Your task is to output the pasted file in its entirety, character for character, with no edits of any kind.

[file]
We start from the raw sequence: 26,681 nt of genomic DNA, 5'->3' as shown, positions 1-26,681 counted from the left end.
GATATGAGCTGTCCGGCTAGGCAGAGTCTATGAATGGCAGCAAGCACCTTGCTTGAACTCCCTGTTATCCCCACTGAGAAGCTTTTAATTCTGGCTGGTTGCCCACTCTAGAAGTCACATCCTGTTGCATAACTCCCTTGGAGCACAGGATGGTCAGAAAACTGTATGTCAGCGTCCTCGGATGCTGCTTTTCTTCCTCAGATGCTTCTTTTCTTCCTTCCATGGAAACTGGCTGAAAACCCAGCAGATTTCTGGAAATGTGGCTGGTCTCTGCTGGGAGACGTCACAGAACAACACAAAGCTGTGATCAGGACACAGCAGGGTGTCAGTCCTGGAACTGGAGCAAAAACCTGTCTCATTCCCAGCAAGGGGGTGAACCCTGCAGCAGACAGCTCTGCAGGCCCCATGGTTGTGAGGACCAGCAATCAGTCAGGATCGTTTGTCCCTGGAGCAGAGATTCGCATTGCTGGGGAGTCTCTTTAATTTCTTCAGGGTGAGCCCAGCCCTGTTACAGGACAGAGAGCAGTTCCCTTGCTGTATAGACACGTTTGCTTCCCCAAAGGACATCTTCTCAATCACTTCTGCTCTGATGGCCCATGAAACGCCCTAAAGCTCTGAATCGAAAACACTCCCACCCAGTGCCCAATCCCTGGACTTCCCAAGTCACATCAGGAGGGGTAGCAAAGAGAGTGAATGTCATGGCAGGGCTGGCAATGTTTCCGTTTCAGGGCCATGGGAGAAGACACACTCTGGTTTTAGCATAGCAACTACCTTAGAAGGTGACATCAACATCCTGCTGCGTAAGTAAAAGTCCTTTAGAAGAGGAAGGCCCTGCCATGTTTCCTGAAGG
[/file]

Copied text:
We start from the raw sequence: 26,681 nt of genomic DNA, 5'->3' as shown, positions 1-26,681 counted from the left end.
GATATGAGCTGTCCGGCTAGGCAGAGTCTATGAATGGCAGCAAGCACCTTGCTTGAACTCCCTGTTATCCCCACTGAGAAGCTTTTAATTCTGGCTGGTTGCCCACTCTAGAAGTCACATCCTGTTGCATAACTCCCTTGGAGCACAGGATGGTCAGAAAACTGTATGTCAGCGTCCTCGGATGCTGCTTTTCTTCCTCAGATGCTTCTTTTCTTCCTTCCATGGAAACTGGCTGAAAACCCAGCAGATTTCTGGAAATGTGGCTGGTCTCTGCTGGGAGACGTCACAGAACAACACAAAGCTGTGATCAGGACACAGCAGGGTGTCAGTCCTGGAACTGGAGCAAAAACCTGTCTCATTCCCAGCAAGGGGGTGAACCCTGCAGCAGACAGCTCTGCAGGCCCCATGGTTGTGAGGACCAGCAATCAGTCAGGATCGTTTGTCCCTGGAGCAGAGATTCGCATTGCTGGGGAGTCTCTTTAATTTCTTCAGGGTGAGCCCAGCCCTGTTACAGGACAGAGAGCAGTTCCCTTGCTGTATAGACACGTTTGCTTCCCCAAAGGACATCTTCTCAATCACTTCTGCTCTGATGGCCCATGAAACGCCCTAAAGCTCTGAATCGAAAACACTCCCACCCAGTGCCCAATCCCTGGACTTCCCAAGTCACATCAGGAGGGGTAGCAAAGAGAGTGAATGTCATGGCAGGGCTGGCAATGTTTCCGTTTCAGGGCCATGGGAGAAGACACACTCTGGTTTTAGCATAGCAACTACCTTAGAAGGTGACATCAACATCCTGCTGCGTAAGTAAAAGTCCTTTAGAAGAGGAAGGCCCTGCCATGTTTCCTGAAGG